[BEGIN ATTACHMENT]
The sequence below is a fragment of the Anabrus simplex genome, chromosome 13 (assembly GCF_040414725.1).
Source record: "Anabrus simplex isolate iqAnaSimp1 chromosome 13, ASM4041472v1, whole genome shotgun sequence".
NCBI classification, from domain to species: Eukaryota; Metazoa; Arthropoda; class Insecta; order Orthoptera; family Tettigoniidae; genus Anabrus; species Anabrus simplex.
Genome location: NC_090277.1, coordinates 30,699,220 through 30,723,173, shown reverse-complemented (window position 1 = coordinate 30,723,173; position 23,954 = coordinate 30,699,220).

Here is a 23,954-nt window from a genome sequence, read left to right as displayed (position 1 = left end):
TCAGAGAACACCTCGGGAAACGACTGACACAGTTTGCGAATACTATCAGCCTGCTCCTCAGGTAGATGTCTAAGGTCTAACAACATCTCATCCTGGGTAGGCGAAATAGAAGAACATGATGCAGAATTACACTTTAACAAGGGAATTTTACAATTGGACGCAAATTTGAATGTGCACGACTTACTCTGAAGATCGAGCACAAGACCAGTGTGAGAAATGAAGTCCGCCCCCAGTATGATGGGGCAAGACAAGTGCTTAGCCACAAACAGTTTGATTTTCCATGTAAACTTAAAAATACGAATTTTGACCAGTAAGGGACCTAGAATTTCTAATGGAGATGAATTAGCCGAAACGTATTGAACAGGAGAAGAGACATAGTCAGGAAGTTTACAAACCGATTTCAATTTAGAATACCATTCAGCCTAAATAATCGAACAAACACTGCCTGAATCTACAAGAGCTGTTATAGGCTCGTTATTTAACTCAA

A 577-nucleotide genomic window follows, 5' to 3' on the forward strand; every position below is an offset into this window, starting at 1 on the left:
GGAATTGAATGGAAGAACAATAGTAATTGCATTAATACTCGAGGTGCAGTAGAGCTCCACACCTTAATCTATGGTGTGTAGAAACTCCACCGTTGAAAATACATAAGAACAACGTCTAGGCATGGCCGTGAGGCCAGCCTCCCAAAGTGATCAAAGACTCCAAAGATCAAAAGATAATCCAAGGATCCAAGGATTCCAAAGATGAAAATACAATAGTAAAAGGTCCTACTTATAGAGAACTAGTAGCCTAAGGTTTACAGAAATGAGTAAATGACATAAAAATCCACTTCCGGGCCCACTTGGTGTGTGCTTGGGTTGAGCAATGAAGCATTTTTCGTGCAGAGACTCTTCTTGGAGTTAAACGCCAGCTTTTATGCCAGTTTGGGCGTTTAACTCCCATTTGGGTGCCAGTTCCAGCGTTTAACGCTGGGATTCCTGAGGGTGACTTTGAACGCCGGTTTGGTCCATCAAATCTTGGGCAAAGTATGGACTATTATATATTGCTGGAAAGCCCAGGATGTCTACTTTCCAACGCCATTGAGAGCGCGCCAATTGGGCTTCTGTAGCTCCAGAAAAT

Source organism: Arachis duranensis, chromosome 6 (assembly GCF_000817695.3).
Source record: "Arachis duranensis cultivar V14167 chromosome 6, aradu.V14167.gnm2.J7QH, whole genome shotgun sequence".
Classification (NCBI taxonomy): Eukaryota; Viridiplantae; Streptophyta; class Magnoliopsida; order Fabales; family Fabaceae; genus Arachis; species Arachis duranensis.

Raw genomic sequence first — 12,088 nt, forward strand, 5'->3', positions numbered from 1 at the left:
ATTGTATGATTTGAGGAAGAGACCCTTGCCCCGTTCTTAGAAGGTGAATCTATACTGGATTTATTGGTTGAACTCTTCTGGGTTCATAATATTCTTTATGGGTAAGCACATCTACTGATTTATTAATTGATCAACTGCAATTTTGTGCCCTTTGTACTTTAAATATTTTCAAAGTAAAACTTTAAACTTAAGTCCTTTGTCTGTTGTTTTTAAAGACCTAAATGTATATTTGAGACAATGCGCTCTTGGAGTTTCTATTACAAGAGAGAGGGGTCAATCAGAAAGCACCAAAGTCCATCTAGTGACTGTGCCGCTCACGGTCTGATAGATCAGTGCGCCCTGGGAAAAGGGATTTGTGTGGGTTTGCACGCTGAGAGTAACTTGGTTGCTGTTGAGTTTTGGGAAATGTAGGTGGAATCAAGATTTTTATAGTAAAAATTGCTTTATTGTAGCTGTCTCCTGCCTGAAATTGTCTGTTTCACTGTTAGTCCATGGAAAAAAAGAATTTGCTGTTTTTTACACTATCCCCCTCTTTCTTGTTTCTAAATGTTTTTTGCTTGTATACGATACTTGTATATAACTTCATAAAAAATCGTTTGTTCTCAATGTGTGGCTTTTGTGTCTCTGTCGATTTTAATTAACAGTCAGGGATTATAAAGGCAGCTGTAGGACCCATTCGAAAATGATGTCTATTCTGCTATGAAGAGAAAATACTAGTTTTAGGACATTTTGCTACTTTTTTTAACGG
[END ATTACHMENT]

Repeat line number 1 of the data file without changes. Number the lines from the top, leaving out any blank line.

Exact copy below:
The sequence below is a fragment of the Anabrus simplex genome, chromosome 13 (assembly GCF_040414725.1).